This is Chapter Six  in a developing series titled “Who Remembers…..” that aims to highlight the careers of colorful and intriguing ball players, who while not having Hall of Fame stats nevertheless made their mark on the game.


He appeared like the hummingbird who comes in to your peripheral view, hovers around a flower imageflapping its wings at 80 beats per second while you watch in stunned silence, as just as suddenly as he arrived, he disappears in the blink of an eye never to be seen from again. This was the story of Mark “The Bird” Fidrych who burst upon the national stage in 1976 with the Detroit Tigers compiling a remarkable 19-9 record in his rookie season ………and a mere four years later was gone from baseball after managing just ten more wins over that span.

But for those following baseball at the time, his story was about far more than stats. In fact, no one seemed to even notice, care, or remember his stats. Because his  story is more about one of those larger than life characters who simply captured our attention, and even beyond that……..our imagination, reminding us of a time when baseball was indeed…..a “boys game”.

Here’s the rest of the story…….

Ernie Harwell, the Hall Of Fame broadcaster for the Detroit Tigers said of Fidrych “He was a little naïve, just a sweet kid, really,” 

Drafted in the tenth round, he spent two unremarkable years in the minors. Well not quite, because from the day imagein June 1974 when he showed up at the training camp of the Tigers’ low Class A Bristol (Va.) Tigers, gawky, noisy and energetic with a huge mop of curly yellow hair, he caught people’s attention. “I looked and there were arms and legs going everywhere,” a team staff member told his biographer Doug Wilson. “The curly hair was shooting out from under his hat, he was running like crazy, flapping his arms, squawking, and I looked at him and said, ‘He looks like Big Bird.’ Then I said, ‘He’s The Bird.’ And he was called The Bird from that moment on.

Jumpstartimage to two years later, when the summer of ’76 was long before nightly “SportsCenter” highlights, TMZ, the Internet, sports radio and our pervasive 24/7 sports culture. It was still the era of newspapers and four-minute sports reports on the local news.

Thus, most of us didn’t really see him until the “Monday Night Baseball” game between the Tigers and Yankees in late June. The Tigers drew nearly 48,000 that night, millions more watched on TV and Bird beat the Yankees to raise his record to 8-1 with a 2.05 ERA. And 1976 officially became the Summer of Fidrych.

Steve Rushin wrote in Sports Illustrated that at one point Fidrych was so popular he had to sign autographs from inside a cage in Anaheim to prevent a fan riot.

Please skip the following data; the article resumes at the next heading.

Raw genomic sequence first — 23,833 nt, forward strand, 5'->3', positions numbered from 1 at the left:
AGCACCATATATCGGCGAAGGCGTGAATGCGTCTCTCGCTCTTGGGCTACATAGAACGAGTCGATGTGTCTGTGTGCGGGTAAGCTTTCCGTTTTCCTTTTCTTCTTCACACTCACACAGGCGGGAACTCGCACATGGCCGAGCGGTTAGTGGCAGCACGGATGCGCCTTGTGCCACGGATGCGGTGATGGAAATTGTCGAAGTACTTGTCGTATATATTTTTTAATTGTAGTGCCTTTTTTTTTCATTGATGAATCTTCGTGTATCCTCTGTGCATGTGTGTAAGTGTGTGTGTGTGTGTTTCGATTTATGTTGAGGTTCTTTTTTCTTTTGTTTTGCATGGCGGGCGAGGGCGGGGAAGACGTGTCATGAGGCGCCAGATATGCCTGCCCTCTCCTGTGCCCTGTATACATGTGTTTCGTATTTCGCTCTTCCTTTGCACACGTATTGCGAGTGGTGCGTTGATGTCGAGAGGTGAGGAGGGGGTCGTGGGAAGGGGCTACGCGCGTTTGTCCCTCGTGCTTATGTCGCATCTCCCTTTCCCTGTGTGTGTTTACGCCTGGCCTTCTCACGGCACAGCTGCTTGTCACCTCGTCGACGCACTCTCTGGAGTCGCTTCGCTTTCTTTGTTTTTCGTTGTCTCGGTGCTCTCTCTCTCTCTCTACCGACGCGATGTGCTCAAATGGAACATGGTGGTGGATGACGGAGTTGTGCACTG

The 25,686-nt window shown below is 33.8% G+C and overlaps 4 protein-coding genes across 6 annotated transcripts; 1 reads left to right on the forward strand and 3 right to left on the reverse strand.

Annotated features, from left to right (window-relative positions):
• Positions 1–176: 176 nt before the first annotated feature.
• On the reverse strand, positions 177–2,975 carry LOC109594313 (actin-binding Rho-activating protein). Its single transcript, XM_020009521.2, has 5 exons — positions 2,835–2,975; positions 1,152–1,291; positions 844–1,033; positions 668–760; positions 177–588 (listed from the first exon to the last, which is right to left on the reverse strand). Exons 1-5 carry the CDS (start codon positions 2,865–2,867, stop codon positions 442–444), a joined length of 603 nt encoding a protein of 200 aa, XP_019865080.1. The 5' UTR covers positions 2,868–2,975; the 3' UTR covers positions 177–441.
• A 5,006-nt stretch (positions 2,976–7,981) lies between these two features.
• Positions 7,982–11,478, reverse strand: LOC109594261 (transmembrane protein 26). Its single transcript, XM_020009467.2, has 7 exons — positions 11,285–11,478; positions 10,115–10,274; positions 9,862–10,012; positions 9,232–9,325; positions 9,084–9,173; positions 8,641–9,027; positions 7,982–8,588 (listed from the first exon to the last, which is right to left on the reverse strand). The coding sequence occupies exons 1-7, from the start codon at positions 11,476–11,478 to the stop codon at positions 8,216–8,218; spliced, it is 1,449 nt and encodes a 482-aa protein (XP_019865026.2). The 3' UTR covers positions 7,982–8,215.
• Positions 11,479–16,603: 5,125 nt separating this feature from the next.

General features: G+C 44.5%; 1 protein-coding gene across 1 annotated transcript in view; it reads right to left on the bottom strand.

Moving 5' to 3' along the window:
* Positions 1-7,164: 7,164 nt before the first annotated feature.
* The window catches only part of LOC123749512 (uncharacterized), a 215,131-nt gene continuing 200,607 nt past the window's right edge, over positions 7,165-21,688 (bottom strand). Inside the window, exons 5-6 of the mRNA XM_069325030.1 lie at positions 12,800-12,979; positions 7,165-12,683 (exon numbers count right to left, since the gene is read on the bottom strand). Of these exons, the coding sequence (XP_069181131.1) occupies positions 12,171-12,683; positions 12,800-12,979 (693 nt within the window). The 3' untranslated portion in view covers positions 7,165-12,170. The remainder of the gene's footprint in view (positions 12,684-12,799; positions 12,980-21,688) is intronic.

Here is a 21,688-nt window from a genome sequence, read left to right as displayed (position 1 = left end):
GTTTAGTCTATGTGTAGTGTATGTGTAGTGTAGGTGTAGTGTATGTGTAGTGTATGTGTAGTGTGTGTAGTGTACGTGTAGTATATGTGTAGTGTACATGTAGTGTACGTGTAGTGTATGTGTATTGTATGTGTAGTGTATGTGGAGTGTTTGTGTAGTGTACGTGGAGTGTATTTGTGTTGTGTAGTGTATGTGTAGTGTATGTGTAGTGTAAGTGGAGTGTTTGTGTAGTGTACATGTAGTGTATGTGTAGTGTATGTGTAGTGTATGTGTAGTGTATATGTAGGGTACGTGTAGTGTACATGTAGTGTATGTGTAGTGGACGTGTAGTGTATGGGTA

Fidrych was more than just a colorful pitcher, though. He was also damn good. He pitched a complete imagegame in 12 of his first 13 career starts. He threw consecutive 11-inning complete games in his third and fourth starts. He lost another game in the bottom of the 12th. He started 13 games on three days’ rest. He threw 24 complete games his rookie year, which is one fewer than Andy Pettitte threw in his entire career.

And there in might lie the reason why, for all practical purposes, “The Bird” would hardly ever fly much less soar again. Fidrych imagewould go on to win the Rookie Of The Year award in 1976 and finish second to Jim Palmer in the Cy Young voting. But knee and shoulder injuries would stall and finally put an abrupt end to his career ten wins and four years later.

For his efforts in that glorious season, he earned the minimum salary of $35,000. He would then sign a three year deal for $250,000. Following his “retirement”,  Fidrych would use most of that money to buy himself a dump truck and a farm returning to his roots in Nothboro Massachusetts, bought a farm, married and had a daughter. At the age of 54, in what was ruled an accident, he died when he was crushed by the weight imageof his truck while making a repair.

But we’ll always remember the 21-year-old rookie during the magical summer of 1976 who bopped around, talked to the baseball, got down on his hands and knees to smooth out the mound and shook infielders’ hands after good plays? Now, that was out there. In Roger Angell’s essay on the 1976 season, Fidrych explains why he threw a baseball to the umpire after a hit: “That ball had a hit in it, so I want to get it back in the ball bag and goof around with the other balls there. Maybe it’ll learn some sense and come out as a popup next time.”

Sure makes sense to me…………….


Fidrych Beats The Yankees    A Life In Baseball. (Recommended)      A Tribute To Mark Fydrich


Doug Wilson Biography Of Mark Fidrych  Washington Post

Statistics And History   Baseball Reference   Baseball’s Beloved Mark Fidrych NY Times

On The Death Of Mark Fidrych.   Jim Caple



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